# Homework Help: Trig in a calculus problem

1. Sep 11, 2006

### GeoMike

The problem I am given is:
http://www.mcschell.com/prob.gif [Broken]

I determined that the MVT can be applied, I found the derivative of f(x) [f'(x) = (2cos(x) + 2cos(2x)], and now I need to determine where f'(x) = 0 (the slope of the secant line through the points (pi, f(pi)) and (2pi, f(2pi)).

The problem I'm having is in determining the values for x for this equation:
cos(x) + cos(2x) = 0

I know how to find this value with a graph/calculator, but I'm having trouble finding it analytically. I've tried applying a few trigonometric identites to the second term, but I still can't get the equation into any form that makes finding x a straightforward process for me.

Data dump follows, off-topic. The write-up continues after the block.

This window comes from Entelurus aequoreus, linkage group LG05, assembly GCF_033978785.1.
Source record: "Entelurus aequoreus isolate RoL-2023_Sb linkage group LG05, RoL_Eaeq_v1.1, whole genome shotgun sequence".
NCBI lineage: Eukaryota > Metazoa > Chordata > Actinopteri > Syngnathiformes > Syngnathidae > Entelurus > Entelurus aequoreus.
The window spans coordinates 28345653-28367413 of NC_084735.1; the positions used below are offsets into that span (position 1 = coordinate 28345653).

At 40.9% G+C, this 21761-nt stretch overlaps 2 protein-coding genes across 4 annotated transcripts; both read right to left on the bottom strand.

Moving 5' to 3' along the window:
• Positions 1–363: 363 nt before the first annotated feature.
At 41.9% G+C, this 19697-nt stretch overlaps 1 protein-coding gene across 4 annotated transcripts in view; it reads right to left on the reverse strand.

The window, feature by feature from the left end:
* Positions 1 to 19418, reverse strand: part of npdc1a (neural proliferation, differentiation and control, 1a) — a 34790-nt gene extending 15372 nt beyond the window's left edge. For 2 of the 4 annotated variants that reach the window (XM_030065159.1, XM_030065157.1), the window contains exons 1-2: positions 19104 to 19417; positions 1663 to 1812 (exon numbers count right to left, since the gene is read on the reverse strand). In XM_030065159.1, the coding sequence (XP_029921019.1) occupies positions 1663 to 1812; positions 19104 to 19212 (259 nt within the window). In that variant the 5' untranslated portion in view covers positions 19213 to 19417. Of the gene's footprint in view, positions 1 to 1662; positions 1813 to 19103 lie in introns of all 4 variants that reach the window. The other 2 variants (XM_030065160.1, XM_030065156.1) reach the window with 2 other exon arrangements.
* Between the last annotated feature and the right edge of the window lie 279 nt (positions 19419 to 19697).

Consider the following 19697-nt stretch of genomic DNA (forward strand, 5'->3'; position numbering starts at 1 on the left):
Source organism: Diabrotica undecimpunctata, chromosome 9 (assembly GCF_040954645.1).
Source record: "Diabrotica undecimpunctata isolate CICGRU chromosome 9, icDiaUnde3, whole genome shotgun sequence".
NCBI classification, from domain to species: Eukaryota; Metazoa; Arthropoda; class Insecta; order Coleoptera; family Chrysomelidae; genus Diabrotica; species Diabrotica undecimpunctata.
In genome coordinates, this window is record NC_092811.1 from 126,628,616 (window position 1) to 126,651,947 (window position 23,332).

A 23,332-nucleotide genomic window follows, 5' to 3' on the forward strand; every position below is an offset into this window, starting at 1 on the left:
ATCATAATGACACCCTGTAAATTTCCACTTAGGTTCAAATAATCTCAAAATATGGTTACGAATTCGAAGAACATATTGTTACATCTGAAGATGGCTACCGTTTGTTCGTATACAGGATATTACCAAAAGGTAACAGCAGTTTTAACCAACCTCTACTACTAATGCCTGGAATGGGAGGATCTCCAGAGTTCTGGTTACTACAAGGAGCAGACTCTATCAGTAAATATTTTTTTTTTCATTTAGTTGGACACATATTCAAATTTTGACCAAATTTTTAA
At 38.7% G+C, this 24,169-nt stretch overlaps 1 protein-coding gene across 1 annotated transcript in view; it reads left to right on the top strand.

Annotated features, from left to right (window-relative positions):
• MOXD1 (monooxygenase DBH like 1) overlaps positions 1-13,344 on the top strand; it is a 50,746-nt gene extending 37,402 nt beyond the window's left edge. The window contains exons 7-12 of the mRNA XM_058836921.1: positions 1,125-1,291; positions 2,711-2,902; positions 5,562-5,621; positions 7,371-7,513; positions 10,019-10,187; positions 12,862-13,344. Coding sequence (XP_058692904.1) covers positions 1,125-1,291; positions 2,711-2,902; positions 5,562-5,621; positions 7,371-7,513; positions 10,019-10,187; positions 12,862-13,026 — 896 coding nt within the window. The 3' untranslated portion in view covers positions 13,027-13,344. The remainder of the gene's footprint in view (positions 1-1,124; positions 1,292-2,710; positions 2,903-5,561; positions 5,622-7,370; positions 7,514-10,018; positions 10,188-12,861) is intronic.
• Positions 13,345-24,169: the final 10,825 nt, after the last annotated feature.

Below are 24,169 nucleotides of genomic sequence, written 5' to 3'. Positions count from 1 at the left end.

It's been a while since I took trig, so some of this is fuzzy. I just need some nudging in the right direction.
Thanks,
-GeoMike-

Last edited by a moderator: May 2, 2017
2. Sep 11, 2006

### 0rthodontist

So you have 0 = cos(x) + cos(2x)
cos 2x = cos^2(x) - sin^2(x)
= cos^2(x) - (1 - cos^2(x))
= 2 cos^2(x) - 1
so, 0 = cos(x) + 2 cos^2(x) - 1. This is a quadratic in cos(x).

3. Sep 11, 2006

:tongue2: